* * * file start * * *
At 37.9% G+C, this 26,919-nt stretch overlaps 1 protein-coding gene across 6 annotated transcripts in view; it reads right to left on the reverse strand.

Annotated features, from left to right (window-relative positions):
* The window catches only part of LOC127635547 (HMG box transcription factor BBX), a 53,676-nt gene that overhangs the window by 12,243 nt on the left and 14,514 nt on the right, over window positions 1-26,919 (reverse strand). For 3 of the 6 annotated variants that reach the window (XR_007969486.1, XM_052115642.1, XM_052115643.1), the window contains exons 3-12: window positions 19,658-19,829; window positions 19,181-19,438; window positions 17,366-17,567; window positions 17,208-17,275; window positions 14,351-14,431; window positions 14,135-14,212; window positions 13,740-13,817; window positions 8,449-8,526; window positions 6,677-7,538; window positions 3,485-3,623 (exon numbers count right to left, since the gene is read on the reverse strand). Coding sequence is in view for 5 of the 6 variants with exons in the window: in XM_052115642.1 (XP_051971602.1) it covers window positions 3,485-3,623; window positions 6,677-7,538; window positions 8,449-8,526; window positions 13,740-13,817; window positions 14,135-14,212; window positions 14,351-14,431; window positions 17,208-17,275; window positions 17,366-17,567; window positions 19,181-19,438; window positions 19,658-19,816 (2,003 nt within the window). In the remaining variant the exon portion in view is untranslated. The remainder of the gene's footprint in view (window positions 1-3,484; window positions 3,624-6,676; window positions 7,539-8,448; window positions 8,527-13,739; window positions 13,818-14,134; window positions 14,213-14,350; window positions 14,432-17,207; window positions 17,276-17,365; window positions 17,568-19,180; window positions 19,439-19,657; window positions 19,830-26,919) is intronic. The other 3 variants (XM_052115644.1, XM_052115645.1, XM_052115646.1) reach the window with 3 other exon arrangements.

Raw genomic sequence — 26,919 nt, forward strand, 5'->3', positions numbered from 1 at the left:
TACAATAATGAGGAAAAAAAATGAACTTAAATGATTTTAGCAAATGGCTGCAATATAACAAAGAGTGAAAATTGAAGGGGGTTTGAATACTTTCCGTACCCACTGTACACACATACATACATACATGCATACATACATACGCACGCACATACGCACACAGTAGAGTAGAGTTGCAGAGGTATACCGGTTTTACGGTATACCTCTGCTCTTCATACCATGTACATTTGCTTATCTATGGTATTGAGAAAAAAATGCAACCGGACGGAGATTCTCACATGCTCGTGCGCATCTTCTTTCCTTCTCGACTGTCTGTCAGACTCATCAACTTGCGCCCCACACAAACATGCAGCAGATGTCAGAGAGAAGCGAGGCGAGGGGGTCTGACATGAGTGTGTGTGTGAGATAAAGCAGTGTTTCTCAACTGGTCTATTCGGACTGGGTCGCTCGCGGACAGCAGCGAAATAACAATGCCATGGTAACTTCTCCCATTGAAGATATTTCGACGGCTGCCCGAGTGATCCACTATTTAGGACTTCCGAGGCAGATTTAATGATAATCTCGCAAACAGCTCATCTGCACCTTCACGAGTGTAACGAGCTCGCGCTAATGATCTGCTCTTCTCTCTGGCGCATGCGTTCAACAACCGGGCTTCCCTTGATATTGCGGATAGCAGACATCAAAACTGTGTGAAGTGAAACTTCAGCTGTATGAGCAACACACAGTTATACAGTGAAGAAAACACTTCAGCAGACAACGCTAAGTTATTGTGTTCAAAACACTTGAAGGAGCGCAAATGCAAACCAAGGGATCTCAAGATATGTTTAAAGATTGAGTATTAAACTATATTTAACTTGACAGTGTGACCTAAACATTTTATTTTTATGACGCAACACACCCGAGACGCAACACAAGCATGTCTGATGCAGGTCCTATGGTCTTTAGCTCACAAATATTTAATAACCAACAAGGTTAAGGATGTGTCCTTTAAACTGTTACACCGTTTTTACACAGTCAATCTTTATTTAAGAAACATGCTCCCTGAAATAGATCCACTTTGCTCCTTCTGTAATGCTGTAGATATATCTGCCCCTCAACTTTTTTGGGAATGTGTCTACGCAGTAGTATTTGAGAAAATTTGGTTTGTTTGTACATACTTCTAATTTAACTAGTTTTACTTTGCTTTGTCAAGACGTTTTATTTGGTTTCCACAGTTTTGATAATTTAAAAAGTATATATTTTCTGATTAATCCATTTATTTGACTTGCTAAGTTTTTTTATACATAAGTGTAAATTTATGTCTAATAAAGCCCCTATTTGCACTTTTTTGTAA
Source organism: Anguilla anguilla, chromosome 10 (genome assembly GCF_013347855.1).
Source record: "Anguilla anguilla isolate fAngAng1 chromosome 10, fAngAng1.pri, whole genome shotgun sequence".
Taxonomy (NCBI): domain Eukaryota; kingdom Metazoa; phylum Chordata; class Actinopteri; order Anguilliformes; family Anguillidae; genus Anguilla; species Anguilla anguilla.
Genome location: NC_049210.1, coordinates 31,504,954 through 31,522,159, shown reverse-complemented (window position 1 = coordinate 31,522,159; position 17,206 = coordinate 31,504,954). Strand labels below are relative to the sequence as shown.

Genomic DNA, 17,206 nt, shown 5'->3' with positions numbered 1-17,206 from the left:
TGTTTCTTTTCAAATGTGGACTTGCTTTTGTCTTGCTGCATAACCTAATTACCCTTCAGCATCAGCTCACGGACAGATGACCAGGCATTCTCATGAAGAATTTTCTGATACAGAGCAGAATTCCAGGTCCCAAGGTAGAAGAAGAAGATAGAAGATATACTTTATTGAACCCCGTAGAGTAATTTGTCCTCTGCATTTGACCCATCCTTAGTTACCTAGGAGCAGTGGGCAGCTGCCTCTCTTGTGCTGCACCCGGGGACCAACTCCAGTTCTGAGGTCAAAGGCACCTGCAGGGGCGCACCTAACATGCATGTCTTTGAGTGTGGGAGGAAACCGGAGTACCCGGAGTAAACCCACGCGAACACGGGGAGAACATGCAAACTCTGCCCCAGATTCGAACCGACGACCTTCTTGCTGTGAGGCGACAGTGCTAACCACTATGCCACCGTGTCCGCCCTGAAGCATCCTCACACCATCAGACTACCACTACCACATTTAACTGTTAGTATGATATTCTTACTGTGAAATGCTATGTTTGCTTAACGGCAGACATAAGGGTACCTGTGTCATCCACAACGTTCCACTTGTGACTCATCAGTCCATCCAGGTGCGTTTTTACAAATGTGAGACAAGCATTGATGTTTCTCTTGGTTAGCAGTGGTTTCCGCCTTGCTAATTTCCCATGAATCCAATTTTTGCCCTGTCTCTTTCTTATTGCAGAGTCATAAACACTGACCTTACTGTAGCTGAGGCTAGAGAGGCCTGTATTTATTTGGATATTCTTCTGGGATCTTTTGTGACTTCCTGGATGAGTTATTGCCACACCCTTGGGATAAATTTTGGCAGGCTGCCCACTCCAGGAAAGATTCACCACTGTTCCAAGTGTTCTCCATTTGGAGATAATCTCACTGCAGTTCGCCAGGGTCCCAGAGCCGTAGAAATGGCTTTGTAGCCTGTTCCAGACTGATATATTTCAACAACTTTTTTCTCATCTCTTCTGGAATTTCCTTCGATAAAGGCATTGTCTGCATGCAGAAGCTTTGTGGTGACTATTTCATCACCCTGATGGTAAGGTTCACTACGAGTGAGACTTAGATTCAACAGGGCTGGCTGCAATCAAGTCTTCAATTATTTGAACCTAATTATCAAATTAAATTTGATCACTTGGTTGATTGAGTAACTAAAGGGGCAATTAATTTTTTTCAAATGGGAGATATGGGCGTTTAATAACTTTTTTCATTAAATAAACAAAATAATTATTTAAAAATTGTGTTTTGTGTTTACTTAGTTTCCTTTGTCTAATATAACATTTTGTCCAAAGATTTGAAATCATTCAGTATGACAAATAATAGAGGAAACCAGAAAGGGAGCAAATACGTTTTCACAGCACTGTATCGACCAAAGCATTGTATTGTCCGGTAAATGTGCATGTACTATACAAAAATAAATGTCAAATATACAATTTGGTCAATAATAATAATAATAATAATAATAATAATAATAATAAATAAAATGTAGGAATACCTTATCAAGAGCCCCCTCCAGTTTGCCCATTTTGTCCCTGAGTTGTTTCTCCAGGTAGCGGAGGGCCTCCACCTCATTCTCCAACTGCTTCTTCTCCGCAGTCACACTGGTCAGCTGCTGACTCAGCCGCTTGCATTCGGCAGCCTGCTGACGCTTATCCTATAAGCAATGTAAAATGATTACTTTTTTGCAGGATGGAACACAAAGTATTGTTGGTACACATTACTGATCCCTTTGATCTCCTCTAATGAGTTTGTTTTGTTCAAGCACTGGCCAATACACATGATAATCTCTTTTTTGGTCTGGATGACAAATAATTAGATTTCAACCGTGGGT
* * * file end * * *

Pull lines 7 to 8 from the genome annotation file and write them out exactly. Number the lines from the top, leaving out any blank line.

Source record: "Anguilla anguilla isolate fAngAng1 chromosome 10, fAngAng1.pri, whole genome shotgun sequence".
Taxonomy (NCBI): domain Eukaryota; kingdom Metazoa; phylum Chordata; class Actinopteri; order Anguilliformes; family Anguillidae; genus Anguilla; species Anguilla anguilla.